The role of location in evaluating racial wage disparity
AbstractA standard object of empirical analysis in labor economics is a modified Mincer wage function in which an individual's log wage is specified to be a function of education, experience, and an indicator variable identifying race. Researchers hope that estimates from this exercise can be informative about the impact of minority status on labor market success. Here we set out a theoretical justification for this regression in a context in which individuals live and work in different locations. Our model leads to the traditional approach, but with the important caveat that the regression should include location-specific fixed effects. Given this insight, we reevaluate evidence about the black-white wage disparity in the United States.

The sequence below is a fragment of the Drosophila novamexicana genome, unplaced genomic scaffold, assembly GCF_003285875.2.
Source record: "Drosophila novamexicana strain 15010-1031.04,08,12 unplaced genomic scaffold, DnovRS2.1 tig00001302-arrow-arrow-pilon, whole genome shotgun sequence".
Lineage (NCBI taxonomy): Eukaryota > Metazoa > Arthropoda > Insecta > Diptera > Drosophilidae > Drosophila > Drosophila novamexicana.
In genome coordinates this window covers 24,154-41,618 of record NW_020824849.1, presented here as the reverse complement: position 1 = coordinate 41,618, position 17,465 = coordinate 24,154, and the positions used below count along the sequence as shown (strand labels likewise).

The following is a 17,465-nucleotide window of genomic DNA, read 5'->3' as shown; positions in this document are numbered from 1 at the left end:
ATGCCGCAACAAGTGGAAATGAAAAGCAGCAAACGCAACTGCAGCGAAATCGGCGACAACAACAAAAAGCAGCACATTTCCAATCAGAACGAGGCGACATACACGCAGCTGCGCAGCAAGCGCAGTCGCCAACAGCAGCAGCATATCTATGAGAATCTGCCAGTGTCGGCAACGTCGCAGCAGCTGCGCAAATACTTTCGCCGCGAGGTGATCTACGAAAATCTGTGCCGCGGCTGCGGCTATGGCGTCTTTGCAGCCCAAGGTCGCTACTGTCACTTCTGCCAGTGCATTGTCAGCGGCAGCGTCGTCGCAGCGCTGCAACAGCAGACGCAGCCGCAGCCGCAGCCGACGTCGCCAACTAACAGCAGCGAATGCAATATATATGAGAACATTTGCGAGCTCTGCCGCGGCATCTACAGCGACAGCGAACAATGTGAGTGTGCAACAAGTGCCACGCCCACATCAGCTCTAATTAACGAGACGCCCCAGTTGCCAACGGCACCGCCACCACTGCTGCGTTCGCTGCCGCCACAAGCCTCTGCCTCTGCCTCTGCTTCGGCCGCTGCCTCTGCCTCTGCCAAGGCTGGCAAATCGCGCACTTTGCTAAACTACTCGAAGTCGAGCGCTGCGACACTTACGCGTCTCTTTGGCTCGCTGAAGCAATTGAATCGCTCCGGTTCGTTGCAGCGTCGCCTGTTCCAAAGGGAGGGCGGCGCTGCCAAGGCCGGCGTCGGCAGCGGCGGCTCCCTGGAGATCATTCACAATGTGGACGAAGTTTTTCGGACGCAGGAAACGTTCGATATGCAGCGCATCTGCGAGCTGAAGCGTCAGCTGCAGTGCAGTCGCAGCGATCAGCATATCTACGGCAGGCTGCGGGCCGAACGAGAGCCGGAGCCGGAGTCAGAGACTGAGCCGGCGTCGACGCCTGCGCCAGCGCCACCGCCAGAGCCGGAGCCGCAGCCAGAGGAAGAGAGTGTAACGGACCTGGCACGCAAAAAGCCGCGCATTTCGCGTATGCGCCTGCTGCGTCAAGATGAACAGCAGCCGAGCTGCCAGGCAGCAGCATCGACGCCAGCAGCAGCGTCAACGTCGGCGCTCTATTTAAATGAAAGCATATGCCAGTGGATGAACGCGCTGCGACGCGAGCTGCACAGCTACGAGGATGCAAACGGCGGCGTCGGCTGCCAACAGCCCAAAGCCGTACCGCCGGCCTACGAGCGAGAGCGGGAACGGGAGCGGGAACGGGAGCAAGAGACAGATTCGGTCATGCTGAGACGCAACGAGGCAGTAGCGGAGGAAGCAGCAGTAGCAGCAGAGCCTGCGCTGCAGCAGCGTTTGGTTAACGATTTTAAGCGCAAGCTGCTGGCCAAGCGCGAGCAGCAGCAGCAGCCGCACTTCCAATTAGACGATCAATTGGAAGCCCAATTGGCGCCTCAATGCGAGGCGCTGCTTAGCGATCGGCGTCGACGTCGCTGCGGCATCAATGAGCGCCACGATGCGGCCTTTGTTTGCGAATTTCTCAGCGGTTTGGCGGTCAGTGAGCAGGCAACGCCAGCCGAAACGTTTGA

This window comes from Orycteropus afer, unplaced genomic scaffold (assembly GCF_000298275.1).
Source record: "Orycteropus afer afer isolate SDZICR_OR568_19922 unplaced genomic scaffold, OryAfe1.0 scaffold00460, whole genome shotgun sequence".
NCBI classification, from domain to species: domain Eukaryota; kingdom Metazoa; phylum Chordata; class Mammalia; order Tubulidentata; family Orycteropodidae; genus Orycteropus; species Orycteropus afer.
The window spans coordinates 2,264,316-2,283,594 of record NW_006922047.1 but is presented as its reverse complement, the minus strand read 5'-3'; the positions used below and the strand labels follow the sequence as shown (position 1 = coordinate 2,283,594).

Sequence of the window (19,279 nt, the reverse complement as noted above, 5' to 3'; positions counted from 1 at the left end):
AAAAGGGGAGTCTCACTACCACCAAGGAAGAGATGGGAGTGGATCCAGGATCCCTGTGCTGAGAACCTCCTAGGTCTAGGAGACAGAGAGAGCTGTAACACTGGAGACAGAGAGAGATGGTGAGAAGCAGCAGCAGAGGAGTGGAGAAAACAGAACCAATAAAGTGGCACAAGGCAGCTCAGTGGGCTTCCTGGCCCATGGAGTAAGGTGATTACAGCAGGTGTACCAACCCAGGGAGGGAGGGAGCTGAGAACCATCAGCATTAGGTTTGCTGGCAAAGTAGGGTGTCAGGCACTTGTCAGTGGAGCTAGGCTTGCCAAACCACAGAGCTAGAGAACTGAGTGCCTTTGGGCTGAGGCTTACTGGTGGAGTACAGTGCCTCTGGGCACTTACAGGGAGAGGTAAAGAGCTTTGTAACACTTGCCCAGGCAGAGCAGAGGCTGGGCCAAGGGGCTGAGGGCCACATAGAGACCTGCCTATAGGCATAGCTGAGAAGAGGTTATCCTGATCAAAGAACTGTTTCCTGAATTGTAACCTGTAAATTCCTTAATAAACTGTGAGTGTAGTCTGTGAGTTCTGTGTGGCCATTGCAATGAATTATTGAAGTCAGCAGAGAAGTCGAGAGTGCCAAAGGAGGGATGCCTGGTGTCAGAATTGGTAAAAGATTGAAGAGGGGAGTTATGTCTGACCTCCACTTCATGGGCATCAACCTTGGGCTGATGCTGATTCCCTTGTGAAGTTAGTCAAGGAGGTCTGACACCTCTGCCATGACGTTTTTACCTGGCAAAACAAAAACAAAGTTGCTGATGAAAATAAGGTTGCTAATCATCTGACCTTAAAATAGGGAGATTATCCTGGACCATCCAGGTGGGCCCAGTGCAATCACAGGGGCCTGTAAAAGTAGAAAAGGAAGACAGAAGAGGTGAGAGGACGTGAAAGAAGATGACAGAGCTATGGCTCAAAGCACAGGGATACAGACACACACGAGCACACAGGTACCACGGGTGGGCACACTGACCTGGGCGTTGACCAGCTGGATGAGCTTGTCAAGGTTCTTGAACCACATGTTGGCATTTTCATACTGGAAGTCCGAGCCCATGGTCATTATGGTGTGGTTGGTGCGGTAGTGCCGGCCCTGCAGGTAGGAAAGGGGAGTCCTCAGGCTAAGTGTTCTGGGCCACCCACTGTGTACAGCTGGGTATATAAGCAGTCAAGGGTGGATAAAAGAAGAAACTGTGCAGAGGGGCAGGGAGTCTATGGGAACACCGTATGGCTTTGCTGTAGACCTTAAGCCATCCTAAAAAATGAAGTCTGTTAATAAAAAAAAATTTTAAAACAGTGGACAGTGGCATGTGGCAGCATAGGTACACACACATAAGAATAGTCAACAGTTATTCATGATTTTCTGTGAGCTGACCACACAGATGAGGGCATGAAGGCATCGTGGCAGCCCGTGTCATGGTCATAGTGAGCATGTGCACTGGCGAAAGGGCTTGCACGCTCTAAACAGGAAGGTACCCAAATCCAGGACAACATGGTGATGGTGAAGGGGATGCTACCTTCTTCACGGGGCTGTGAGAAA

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Bibliographic InfoPaper provided by Federal Reserve Bank of St. Louis in its series Working Papers with number 2009-043.
Date of creation: 2009
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Other versions of this item:
- Dan Black & Natalia Kolesnikova & Seth Sanders & Lowell Taylor, 2013. "The role of location in evaluating racial wage disparity," IZA Journal of Labor Economics, Springer, vol. 2(1), pages 1-18, December.
- NEP-ALL-2009-09-26 (All new papers)
- NEP-LAB-2009-09-26 (Labour Economics)
- NEP-URE-2009-09-26 (Urban & Real Estate Economics)
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